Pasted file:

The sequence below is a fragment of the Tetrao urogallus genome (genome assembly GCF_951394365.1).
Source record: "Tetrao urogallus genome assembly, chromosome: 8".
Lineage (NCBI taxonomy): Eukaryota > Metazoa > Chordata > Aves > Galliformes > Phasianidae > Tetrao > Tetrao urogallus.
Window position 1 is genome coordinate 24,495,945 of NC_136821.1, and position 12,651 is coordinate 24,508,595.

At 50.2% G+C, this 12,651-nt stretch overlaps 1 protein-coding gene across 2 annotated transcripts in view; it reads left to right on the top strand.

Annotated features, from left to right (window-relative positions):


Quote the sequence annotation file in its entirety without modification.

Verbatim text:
The sequence below is a fragment of the Tetrao urogallus genome (genome assembly GCF_951394365.1).
Source record: "Tetrao urogallus genome assembly, chromosome: 8".
Lineage (NCBI taxonomy): Eukaryota > Metazoa > Chordata > Aves > Galliformes > Phasianidae > Tetrao > Tetrao urogallus.
Window position 1 is genome coordinate 24,495,945 of NC_136821.1, and position 12,651 is coordinate 24,508,595.

At 50.2% G+C, this 12,651-nt stretch overlaps 1 protein-coding gene across 2 annotated transcripts in view; it reads left to right on the top strand.

Annotated features, from left to right (window-relative positions):